Children In Somalia Are Starving by Clara B. Jones

Your father was sadistic, but it hurt Him more than it hurt
you. He never spanked, and that wasn’t the best of it since
the Price Equation taught you everything you wanted to
know. You memorized a list of fatal illnesses before He
drove you to a hospital where nurses said children
sleep on linen sheets, and every room was designed by
Shara Hughes whose objects d’Art are sold by Tiffany®
as limited editions. Dying children prefer to wear Hilfiger®,
but He said they should wear Old Navy®—more practical
and stylish with bare feet. Last year He gave Christmas
gifts to the tallest children in wheelchairs and ordered them
lunch from Red Lobster® because Shrimp Scampi is His
favorite meal and a healthy option for hungry girls. You
waited for Him in the lobby where George Grosz drawings
hung on grey walls above serpentine sofas designed by
Vladimir Kagan before he moved to New York. The
hospital visit taught you how lucky you are so you begged
Him to buy you a pair of designer shoes.


Bio: Clara B. Jones practices poetry in Silver Spring, MD (USA). As a woman of color, she writes about the Arts, Sciences, Technology, and the Environment and conducts research on experimental poetry, as well as, radical publishing. Clara is author of three chapbooks, and her poetry, reviews, essays, and interviews have appeared or are forthcoming in various venues.

A Dark Moment by Douglas Hardy

Through valleys ever dark

Sleep poor lonely folk

Wake up to frosted leaves

The season of Christmas

Minus charity and goodwill

Down the misty lane

Where devils wood bines grew

Winds of empty thoughts blow

Shadows of stars the night gone glow

Where friends have gone once walked

The eternal truth beckons their minds

That once imagined gods now all gone

The Heartbreak of Judas by Douglas Hardy

Sunset bleeds the days end,
Loveless dusty roads cry Babylon.
Cold shivers awaken the eve,
this empty godless little planet,
Dancing mirages. Reality
Nothing but a hollow beauty.
Ashes of honey scented words.
As we pant after useless affects.
Loyalty and feelings gutted.
Promises dead, echoes of infernal hell.
Any god will do
in this eternal babble.
Emotions drowned by wanton’s laughter
Spirits flash to and fro.
Empty dreams, limbo and purgatory
Hypocrisy destroys loving feelings
Clambering words after words
Life after life, citadels of boredom…
Better the desert than cold marble palaces Night stars alive with hopes and no false prophets.
An occasional glimpse of nirvana and the woman of the night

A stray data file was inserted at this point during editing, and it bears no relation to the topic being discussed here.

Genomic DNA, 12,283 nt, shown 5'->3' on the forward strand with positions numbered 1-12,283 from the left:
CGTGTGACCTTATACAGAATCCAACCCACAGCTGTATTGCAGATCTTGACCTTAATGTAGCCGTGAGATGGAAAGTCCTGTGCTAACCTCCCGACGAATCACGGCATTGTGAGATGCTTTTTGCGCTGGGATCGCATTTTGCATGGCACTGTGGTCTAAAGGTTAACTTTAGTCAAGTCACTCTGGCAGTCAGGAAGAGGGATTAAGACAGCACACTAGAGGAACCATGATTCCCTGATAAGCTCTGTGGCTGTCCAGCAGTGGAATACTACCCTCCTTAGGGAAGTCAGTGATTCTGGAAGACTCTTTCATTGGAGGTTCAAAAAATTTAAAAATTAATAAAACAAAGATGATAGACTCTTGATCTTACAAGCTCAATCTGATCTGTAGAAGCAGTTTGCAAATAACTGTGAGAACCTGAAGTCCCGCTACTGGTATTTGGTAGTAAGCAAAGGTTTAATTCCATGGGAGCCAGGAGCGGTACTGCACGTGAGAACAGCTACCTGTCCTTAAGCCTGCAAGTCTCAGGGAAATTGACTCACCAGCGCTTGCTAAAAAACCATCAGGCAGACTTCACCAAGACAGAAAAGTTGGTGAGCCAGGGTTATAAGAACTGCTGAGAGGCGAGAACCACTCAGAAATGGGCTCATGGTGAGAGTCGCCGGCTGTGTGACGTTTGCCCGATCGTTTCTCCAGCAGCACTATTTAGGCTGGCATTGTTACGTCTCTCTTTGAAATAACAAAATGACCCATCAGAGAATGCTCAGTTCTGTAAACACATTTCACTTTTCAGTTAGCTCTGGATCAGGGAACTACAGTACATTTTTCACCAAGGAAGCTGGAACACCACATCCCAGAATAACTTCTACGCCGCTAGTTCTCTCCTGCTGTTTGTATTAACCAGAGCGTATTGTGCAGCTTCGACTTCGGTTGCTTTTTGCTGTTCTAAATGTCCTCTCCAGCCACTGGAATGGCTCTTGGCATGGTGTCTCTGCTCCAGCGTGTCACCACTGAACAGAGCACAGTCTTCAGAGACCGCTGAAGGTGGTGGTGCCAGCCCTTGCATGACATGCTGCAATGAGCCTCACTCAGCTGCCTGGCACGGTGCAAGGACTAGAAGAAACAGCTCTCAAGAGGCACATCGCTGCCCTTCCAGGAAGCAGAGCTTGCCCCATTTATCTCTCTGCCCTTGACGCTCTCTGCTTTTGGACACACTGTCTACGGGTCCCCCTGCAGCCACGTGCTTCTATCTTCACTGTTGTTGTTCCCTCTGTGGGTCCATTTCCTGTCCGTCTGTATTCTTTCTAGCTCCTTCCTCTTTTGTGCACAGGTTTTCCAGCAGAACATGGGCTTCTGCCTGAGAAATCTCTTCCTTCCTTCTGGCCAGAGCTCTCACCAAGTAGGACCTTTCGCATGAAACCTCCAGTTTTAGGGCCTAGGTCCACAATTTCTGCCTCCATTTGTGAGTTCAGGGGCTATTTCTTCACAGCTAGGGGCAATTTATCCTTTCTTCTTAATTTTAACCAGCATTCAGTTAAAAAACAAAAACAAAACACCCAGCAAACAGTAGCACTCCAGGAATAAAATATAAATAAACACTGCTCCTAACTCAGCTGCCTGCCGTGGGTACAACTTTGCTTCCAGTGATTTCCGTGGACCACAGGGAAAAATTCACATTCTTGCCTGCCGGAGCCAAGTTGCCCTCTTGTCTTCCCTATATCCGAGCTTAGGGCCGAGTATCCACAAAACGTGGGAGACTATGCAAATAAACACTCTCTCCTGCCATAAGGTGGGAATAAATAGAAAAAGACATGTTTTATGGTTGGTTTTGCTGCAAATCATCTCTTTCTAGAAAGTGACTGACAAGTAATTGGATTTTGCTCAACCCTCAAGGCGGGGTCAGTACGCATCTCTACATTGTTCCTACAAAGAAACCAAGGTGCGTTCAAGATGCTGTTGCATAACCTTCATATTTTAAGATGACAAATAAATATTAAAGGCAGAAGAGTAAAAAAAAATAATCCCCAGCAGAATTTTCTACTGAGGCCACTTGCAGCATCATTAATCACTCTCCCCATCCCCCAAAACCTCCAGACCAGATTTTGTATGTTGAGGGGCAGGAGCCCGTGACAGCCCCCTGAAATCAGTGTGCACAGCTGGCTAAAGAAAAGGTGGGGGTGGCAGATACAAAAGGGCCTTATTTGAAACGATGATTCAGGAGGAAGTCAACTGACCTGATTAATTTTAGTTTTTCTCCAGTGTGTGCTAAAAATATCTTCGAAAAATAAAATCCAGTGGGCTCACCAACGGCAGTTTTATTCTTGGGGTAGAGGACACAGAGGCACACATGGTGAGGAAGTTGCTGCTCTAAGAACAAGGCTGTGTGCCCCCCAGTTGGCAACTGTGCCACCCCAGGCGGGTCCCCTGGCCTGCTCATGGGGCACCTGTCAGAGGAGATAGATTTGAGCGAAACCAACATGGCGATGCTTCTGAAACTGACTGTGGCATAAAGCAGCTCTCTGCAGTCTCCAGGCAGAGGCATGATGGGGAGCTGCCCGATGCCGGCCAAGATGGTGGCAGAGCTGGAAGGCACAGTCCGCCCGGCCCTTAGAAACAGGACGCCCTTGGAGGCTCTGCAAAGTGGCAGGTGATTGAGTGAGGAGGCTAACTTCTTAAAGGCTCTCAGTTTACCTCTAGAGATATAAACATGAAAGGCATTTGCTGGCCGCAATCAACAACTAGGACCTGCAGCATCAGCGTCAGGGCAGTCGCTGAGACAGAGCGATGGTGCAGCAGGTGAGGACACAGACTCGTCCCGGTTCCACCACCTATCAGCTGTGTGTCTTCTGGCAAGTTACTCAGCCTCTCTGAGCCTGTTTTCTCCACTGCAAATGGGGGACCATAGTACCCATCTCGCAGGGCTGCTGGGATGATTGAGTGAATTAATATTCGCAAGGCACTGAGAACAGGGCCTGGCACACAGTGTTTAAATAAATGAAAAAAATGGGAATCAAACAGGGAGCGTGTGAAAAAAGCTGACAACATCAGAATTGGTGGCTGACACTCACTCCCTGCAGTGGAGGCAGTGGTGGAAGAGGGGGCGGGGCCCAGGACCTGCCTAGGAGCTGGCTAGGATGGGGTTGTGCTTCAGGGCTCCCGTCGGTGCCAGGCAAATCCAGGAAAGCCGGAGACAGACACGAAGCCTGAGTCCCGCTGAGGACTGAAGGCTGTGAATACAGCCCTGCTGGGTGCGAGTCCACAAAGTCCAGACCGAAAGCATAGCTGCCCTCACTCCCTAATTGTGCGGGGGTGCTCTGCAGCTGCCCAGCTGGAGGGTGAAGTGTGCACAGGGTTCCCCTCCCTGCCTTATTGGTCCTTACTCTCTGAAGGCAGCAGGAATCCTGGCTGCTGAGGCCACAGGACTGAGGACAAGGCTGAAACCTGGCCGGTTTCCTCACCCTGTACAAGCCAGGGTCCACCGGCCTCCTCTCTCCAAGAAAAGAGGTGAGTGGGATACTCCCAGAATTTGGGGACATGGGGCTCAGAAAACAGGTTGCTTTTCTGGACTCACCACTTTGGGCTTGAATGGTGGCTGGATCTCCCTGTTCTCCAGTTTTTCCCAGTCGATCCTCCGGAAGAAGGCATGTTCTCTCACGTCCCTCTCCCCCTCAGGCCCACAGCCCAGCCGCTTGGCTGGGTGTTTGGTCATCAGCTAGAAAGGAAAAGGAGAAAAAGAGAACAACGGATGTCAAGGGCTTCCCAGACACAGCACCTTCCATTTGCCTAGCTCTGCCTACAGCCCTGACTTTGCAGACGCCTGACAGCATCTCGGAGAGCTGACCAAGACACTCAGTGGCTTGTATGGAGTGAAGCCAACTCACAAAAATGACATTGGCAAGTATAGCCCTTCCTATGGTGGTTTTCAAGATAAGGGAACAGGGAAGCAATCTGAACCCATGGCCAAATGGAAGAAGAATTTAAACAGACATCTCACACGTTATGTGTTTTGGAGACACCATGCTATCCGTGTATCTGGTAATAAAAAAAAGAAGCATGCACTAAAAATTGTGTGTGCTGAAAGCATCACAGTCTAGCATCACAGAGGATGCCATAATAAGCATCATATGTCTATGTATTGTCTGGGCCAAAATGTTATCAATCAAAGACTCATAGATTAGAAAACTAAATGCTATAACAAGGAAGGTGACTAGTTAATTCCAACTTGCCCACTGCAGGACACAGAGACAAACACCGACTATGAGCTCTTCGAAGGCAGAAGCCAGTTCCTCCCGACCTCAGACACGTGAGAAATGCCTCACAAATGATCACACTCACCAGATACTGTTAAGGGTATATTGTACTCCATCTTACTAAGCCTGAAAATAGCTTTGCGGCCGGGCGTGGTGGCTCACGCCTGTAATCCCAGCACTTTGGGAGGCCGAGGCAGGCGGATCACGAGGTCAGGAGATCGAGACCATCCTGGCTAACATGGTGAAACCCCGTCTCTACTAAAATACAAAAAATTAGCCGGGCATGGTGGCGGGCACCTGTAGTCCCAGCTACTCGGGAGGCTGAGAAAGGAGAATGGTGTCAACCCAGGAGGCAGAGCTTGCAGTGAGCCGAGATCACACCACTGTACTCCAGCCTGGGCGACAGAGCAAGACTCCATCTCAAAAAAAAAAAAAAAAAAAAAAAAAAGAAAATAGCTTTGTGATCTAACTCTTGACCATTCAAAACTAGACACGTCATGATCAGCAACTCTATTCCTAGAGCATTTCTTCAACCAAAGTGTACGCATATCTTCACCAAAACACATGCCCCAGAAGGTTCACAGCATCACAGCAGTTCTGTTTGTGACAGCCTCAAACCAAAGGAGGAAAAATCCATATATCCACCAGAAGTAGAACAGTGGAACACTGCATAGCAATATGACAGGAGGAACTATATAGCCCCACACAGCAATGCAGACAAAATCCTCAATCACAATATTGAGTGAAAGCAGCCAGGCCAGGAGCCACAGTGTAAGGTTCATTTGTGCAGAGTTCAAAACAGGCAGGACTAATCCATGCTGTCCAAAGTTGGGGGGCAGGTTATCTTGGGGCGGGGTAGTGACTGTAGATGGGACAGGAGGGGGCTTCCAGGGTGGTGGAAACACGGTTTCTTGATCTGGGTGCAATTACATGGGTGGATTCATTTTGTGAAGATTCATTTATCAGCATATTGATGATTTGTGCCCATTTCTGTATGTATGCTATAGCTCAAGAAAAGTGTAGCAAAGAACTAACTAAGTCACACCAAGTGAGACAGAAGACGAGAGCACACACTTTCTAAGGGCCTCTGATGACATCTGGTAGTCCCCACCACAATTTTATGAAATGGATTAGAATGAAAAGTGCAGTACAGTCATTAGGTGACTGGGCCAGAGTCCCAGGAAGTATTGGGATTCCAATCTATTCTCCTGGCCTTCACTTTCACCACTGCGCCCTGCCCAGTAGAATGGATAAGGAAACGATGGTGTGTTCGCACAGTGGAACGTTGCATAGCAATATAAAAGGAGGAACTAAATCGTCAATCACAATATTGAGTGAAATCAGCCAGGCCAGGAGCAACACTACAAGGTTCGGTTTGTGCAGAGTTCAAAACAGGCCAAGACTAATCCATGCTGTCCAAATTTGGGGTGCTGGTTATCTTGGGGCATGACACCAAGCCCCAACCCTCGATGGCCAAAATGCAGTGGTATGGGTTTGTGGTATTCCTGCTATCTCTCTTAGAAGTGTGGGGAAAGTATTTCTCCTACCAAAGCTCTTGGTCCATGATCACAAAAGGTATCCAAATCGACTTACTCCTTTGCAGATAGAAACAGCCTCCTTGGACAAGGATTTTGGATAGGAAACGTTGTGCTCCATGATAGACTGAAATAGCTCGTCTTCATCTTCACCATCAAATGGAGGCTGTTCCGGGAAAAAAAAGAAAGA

with her stars singing and dancing.
Like the shadows in the wind
the words are in the storm.…..

.his model shop. by Sonja Benskin Mesher

with great love and care ( adverb) he made them. each one             by hand.

most were killed before breakfast. visitors asked to see the bodies,  having

none, he imported them from abroad.                                    more  killed than

the somme. thousands after dawn.                         he has models now of dead

soldiers, some with arrows in.

small scene          first world war,                            glow in the dark.    memorial.

having spent time among his battles,   i went and ate a donut.           lovingly.


The Alien by Kushal Poddar

While you close your door 

and open your window 

to keep an eye on me I shape-shift 

into a pair of pruning scissors 

or a tool to mend your broken outside. 

An outsider, I am. My stars witnessed 

a harsher landscape. 

Evening brings in them here again. 

I stare at them. Those windows of the Infinity. 

Doors are closed black. You sent 

your white spaceship to knock at those. 

I wonder if they will strip search 

the shaft for the bomb 

called humanity.

Lyric for Tuam by Sheila Jacob

Did anyone

sing lullabies, kiss you

a final time

before they closed

your small unseeing eyes?


They took you

when the curl of the tide

swirled dark around the bay;

when owls screeched

swoop-winged and you,

little-boned and blameless,

were dumped where the earth

would never tell,

could never tell


but told,

opened its muddy mouth

and rang out secrets

louder than chimes

of noon-day’s Angelus bell.

Mozart in Nairobi by Maria Stadnicka

The citizenship lesson, on Wednesdays afternoon,

ends at three o’clock

with a Mozart concerto, live broadcast

from our detention centre.


The outer heavy traffic,

the rain washing the roof tops across Nairobi

penetrate the walls –

a sharp, urgent, high-pitched cry.


The ants come to light, across the border,

through a crack in the wood.

Perfect day for unattended prayers.


Oil Spill by Michael Brautigan

I want there to be a merging
overlapping, superimposing
I want there to be as many
possibilities as possible
cumin together in unison
in outer space
the most beautiful thing
about a fist fight
is the sharing of blood
I want to infect you
with my incurable disease
I want to dump my junk
in your backyard
(and get the hell
away with it)
slippin through the alley
staying in shadows
wearing a mask
you never saw it comin
o ye authorized speculators
step into my garden
 Michael Brautigan is a poet, freelance writer, and activist who has published in the Milvia Street Journal, Unlikely Stories, Blink-Ink, Undergroundwriter, DM du Jour, Collective Exile, Carcinogenic Poetry, Red Fez, Return to Mago Way of the S/HE, Control Literary Magazine, Caesura Issue1 and Aubade, both edited by April Mae M. Berza.